Saturday Oct 1, 2022
Saturday Oct 1, 2022

Twinkle, twinkle giant star, astronomers see how far you are


Nepalnews
AP
2022 Mar 31, 6:51, Cape Canaveral
This image made available by NASA on Wednesday, March 30, 2022, shows the star Earendel, indicated by arrow, and the Sunrise Arc galaxy, stretching from lower left to upper right, optically bent due to a massive galaxy cluster between it and the Hubble Space Telescope which captured the light. The mass of the galaxy cluster serves as a magnifying glass, allowing Earendel to be seen. (Photo credit: AP)

Astronomers have discovered the farthest star yet, a super-hot, super-bright giant that formed nearly 13 billion years ago at the dawn of the cosmos.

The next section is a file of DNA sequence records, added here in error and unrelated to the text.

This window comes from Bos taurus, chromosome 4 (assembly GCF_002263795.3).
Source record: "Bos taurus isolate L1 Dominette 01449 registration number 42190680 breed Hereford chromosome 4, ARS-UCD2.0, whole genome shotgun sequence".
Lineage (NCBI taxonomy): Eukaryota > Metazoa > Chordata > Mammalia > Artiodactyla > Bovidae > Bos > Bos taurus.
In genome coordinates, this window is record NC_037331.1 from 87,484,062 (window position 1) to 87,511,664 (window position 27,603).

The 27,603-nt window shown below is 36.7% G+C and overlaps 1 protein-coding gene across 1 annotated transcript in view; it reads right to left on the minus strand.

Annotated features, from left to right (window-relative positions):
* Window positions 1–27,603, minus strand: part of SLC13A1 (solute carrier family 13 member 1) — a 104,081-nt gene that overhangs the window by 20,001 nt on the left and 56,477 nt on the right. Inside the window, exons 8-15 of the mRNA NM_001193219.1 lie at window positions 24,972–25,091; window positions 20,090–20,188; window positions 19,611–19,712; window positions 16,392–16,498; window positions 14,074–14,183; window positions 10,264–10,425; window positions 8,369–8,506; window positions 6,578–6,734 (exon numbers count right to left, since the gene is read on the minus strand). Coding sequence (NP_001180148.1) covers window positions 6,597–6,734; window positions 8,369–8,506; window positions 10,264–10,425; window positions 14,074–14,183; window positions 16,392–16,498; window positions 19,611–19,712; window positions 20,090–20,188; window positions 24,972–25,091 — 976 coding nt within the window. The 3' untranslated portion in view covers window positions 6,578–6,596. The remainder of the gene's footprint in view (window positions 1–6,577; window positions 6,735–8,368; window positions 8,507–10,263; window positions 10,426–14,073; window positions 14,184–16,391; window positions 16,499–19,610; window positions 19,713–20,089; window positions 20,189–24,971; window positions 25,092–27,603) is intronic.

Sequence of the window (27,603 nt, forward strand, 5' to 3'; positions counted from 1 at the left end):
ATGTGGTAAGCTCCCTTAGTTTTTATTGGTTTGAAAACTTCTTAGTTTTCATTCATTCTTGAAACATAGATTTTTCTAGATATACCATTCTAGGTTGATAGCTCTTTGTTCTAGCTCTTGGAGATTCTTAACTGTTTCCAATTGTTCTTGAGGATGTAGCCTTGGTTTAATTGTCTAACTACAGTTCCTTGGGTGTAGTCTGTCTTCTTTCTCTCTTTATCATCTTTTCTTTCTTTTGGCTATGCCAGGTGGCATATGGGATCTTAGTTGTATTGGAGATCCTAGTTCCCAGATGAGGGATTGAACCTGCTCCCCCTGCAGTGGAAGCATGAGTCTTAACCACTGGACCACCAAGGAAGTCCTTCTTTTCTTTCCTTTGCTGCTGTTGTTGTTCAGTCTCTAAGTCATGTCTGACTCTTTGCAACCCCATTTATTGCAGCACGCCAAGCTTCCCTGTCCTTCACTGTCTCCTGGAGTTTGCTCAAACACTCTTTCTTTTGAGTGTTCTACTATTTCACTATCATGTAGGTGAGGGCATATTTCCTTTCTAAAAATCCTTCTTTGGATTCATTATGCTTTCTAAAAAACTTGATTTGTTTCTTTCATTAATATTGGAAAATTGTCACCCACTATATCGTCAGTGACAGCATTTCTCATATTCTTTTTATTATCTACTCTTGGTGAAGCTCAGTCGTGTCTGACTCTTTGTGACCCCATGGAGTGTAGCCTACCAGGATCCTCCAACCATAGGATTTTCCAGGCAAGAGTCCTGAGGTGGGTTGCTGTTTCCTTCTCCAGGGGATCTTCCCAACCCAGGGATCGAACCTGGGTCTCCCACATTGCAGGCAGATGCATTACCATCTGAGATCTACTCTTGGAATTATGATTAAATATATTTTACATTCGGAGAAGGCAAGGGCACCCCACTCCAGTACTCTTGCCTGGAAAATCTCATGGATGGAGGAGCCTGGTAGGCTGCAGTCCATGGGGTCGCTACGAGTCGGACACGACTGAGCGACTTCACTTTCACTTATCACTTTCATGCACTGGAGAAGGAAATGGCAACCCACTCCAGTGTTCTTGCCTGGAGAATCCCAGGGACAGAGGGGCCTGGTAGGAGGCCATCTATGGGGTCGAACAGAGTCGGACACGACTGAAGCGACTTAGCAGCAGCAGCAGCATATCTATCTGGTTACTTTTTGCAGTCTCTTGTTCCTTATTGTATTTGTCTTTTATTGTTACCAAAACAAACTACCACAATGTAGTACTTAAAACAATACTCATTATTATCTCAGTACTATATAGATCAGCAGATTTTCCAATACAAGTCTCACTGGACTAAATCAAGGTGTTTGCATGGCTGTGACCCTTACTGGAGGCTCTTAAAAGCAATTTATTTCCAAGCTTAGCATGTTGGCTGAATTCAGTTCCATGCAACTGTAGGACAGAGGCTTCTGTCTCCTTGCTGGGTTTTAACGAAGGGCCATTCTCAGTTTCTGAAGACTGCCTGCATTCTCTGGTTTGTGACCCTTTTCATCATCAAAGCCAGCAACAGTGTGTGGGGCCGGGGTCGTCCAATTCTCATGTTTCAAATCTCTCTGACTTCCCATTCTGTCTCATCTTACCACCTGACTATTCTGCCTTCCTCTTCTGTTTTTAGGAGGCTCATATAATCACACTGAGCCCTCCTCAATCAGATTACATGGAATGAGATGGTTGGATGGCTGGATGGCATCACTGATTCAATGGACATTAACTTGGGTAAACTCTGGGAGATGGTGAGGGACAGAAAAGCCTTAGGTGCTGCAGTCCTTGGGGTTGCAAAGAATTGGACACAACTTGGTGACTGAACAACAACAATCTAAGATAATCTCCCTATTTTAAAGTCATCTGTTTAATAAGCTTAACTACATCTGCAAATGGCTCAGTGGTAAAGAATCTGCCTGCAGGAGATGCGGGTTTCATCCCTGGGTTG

But this luminous blue star is long gone, so massive that it almost certainly exploded into bits just a few million years after emerging. Its swift demise makes it all the more incredible that an international team spotted it with observations by the Hubble Space Telescope. It takes eons for light emitted from distant stars to reach us.

“We’re seeing the star as it was about 12.8 billion years ago, which puts it about 900 million years after the Big Bang,” said astronomer Brian Welch, a doctoral student at Johns Hopkins University and lead author of the study appearing in Wednesday’s journal Nature.

“We definitely just got lucky.”

He nicknamed it Earendel, an Old English name which means morning star or rising light — “a fitting name for a star that we have observed in a time often referred to as `Cosmic Dawn.′ ”


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